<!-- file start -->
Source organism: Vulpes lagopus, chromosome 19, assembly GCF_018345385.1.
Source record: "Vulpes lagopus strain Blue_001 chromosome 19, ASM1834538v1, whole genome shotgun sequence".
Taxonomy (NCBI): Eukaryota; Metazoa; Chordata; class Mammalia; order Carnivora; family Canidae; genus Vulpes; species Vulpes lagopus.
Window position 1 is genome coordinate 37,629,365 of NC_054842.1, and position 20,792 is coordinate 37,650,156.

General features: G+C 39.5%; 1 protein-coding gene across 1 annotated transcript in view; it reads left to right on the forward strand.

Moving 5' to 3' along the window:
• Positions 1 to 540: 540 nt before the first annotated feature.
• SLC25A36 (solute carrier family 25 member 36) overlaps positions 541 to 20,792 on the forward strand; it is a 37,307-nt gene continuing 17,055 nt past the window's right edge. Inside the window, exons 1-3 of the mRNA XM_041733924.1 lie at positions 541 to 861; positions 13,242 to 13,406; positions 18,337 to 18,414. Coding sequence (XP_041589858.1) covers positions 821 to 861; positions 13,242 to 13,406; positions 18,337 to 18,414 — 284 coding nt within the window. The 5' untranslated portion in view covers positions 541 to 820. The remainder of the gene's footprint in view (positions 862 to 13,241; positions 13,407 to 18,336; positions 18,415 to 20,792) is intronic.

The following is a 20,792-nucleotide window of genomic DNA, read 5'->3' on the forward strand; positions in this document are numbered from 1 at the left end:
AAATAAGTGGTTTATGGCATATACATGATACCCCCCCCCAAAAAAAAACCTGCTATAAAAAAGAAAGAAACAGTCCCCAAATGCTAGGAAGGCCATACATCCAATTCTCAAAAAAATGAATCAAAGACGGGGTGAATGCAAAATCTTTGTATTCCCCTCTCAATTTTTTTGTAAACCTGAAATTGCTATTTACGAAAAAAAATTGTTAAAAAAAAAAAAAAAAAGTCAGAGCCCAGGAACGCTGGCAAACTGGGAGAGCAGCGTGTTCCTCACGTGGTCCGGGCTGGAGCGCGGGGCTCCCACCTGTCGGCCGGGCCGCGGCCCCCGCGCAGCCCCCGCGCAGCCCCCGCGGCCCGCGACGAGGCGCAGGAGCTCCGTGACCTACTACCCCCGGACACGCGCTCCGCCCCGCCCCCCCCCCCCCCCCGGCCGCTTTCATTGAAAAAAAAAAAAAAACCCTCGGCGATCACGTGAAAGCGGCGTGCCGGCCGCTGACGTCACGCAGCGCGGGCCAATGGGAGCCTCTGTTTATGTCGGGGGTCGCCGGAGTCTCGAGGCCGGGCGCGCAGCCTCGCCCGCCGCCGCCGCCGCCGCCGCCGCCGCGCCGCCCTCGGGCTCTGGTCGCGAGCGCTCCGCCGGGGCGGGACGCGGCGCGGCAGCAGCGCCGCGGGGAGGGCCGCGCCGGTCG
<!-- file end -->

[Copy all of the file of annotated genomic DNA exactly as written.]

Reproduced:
Source organism: Vulpes lagopus, chromosome 19, assembly GCF_018345385.1.
Source record: "Vulpes lagopus strain Blue_001 chromosome 19, ASM1834538v1, whole genome shotgun sequence".
Taxonomy (NCBI): Eukaryota; Metazoa; Chordata; class Mammalia; order Carnivora; family Canidae; genus Vulpes; species Vulpes lagopus.
Window position 1 is genome coordinate 37,629,365 of NC_054842.1, and position 20,792 is coordinate 37,650,156.

General features: G+C 39.5%; 1 protein-coding gene across 1 annotated transcript in view; it reads left to right on the forward strand.

Moving 5' to 3' along the window:
• Positions 1 to 540: 540 nt before the first annotated feature.
• SLC25A36 (solute carrier family 25 member 36) overlaps positions 541 to 20,792 on the forward strand; it is a 37,307-nt gene continuing 17,055 nt past the window's right edge. Inside the window, exons 1-3 of the mRNA XM_041733924.1 lie at positions 541 to 861; positions 13,242 to 13,406; positions 18,337 to 18,414. Coding sequence (XP_041589858.1) covers positions 821 to 861; positions 13,242 to 13,406; positions 18,337 to 18,414 — 284 coding nt within the window. The 5' untranslated portion in view covers positions 541 to 820. The remainder of the gene's footprint in view (positions 862 to 13,241; positions 13,407 to 18,336; positions 18,415 to 20,792) is intronic.

The following is a 20,792-nucleotide window of genomic DNA, read 5'->3' on the forward strand; positions in this document are numbered from 1 at the left end:
AAATAAGTGGTTTATGGCATATACATGATACCCCCCCCCAAAAAAAAACCTGCTATAAAAAAGAAAGAAACAGTCCCCAAATGCTAGGAAGGCCATACATCCAATTCTCAAAAAAATGAATCAAAGACGGGGTGAATGCAAAATCTTTGTATTCCCCTCTCAATTTTTTTGTAAACCTGAAATTGCTATTTACGAAAAAAAATTGTTAAAAAAAAAAAAAAAAAGTCAGAGCCCAGGAACGCTGGCAAACTGGGAGAGCAGCGTGTTCCTCACGTGGTCCGGGCTGGAGCGCGGGGCTCCCACCTGTCGGCCGGGCCGCGGCCCCCGCGCAGCCCCCGCGCAGCCCCCGCGGCCCGCGACGAGGCGCAGGAGCTCCGTGACCTACTACCCCCGGACACGCGCTCCGCCCCGCCCCCCCCCCCCCCCCGGCCGCTTTCATTGAAAAAAAAAAAAAAACCCTCGGCGATCACGTGAAAGCGGCGTGCCGGCCGCTGACGTCACGCAGCGCGGGCCAATGGGAGCCTCTGTTTATGTCGGGGGTCGCCGGAGTCTCGAGGCCGGGCGCGCAGCCTCGCCCGCCGCCGCCGCCGCCGCCGCCGCCGCGCCGCCCTCGGGCTCTGGTCGCGAGCGCTCCGCCGGGGCGGGACGCGGCGCGGCAGCAGCGCCGCGGGGAGGGCCGCGCCGGTCG